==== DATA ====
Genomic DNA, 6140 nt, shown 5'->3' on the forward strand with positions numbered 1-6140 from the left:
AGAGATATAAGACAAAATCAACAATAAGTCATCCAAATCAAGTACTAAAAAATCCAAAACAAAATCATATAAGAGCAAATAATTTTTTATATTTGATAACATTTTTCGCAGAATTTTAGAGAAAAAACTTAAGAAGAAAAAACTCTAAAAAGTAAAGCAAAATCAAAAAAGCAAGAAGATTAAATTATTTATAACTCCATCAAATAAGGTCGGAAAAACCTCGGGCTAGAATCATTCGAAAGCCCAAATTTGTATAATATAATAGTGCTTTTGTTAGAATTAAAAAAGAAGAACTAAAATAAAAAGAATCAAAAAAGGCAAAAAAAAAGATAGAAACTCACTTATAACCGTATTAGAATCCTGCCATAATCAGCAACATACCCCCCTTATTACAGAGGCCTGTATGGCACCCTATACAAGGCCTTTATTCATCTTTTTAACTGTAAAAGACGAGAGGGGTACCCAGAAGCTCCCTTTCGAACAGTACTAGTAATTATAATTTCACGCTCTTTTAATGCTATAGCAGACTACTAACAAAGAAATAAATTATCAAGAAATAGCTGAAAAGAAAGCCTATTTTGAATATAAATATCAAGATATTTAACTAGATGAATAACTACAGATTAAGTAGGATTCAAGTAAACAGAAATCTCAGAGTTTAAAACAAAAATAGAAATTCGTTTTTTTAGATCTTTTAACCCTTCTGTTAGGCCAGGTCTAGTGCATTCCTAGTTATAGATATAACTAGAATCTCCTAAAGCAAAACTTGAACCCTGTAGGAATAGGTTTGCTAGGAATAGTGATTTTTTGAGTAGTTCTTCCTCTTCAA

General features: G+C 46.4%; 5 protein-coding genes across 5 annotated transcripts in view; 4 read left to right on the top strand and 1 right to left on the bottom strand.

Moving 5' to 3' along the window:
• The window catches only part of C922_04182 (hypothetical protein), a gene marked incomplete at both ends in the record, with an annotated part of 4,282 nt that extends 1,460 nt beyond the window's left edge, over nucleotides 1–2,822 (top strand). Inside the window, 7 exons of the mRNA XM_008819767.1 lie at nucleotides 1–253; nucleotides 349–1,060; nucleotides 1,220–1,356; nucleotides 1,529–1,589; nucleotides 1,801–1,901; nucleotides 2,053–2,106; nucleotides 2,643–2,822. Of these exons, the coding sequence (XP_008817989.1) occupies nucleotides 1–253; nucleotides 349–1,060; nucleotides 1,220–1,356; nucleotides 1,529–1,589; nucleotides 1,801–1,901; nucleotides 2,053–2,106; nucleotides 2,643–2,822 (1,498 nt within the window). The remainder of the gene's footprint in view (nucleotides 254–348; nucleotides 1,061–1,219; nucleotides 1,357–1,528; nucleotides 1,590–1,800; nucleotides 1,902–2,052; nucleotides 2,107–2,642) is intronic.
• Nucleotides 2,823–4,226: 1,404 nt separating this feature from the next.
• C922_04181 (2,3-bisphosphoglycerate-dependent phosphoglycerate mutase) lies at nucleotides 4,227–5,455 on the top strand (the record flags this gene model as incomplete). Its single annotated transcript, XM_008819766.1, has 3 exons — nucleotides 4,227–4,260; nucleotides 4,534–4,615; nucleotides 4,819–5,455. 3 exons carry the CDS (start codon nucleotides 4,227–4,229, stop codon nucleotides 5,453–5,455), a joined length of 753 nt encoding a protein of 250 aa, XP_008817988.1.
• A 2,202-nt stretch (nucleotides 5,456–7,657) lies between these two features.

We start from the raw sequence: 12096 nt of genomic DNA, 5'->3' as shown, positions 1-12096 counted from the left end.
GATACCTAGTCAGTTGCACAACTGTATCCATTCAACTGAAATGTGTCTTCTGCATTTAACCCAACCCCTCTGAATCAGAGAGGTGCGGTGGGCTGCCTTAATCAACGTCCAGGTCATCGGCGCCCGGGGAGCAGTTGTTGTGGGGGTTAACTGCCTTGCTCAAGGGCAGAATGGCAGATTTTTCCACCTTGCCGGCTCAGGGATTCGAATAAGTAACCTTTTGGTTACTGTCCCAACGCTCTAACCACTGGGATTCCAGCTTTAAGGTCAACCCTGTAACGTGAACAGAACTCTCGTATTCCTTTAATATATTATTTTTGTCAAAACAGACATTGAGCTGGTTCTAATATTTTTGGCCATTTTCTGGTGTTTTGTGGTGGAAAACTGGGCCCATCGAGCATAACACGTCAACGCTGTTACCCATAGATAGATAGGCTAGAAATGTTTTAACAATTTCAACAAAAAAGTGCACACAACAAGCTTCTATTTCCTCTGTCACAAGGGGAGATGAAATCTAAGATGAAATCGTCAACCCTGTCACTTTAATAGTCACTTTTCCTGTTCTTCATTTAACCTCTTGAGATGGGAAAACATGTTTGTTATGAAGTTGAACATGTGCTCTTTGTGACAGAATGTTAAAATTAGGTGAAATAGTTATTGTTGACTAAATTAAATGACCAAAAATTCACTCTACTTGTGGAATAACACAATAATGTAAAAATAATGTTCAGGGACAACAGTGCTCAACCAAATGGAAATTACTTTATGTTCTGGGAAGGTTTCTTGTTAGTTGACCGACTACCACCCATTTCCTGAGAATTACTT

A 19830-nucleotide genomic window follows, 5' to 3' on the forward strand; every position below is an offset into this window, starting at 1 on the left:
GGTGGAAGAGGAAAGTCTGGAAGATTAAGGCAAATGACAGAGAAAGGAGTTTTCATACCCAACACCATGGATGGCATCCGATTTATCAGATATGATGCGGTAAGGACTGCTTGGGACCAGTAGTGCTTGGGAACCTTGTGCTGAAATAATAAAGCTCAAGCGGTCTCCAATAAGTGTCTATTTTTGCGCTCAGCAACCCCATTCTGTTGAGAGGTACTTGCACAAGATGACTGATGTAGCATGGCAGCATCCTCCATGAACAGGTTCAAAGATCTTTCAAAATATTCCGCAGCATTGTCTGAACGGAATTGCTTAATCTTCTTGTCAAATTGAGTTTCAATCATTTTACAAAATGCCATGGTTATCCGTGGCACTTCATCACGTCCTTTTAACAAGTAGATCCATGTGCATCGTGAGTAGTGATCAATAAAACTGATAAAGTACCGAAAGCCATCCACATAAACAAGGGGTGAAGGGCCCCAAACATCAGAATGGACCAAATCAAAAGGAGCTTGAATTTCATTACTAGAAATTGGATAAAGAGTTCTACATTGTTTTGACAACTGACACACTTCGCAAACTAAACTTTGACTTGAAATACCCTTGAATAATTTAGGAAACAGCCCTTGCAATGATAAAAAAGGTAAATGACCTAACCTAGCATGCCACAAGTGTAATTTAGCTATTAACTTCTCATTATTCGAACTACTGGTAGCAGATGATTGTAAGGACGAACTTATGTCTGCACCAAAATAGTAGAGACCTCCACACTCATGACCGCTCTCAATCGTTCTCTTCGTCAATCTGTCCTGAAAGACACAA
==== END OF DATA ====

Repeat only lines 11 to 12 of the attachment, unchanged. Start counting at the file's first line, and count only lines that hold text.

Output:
A 19830-nucleotide genomic window follows, 5' to 3' on the forward strand; every position below is an offset into this window, starting at 1 on the left:
GGTGGAAGAGGAAAGTCTGGAAGATTAAGGCAAATGACAGAGAAAGGAGTTTTCATACCCAACACCATGGATGGCATCCGATTTATCAGATATGATGCGGTAAGGACTGCTTGGGACCAGTAGTGCTTGGGAACCTTGTGCTGAAATAATAAAGCTCAAGCGGTCTCCAATAAGTGTCTATTTTTGCGCTCAGCAACCCCATTCTGTTGAGAGGTACTTGCACAAGATGACTGATGTAGCATGGCAGCATCCTCCATGAACAGGTTCAAAGATCTTTCAAAATATTCCGCAGCATTGTCTGAACGGAATTGCTTAATCTTCTTGTCAAATTGAGTTTCAATCATTTTACAAAATGCCATGGTTATCCGTGGCACTTCATCACGTCCTTTTAACAAGTAGATCCATGTGCATCGTGAGTAGTGATCAATAAAACTGATAAAGTACCGAAAGCCATCCACATAAACAAGGGGTGAAGGGCCCCAAACATCAGAATGGACCAAATCAAAAGGAGCTTGAATTTCATTACTAGAAATTGGATAAAGAGTTCTACATTGTTTTGACAACTGACACACTTCGCAAACTAAACTTTGACTTGAAATACCCTTGAATAATTTAGGAAACAGCCCTTGCAATGATAAAAAAGGTAAATGACCTAACCTAGCATGCCACAAGTGTAATTTAGCTATTAACTTCTCATTATTCGAACTACTGGTAGCAGATGATTGTAAGGACGAACTTATGTCTGCACCAAAATAGTAGAGACCTCCACACTCATGACCGCTCTCAATCGTTCTCTTCGTCAATCTGTCCTGAAAGACACAA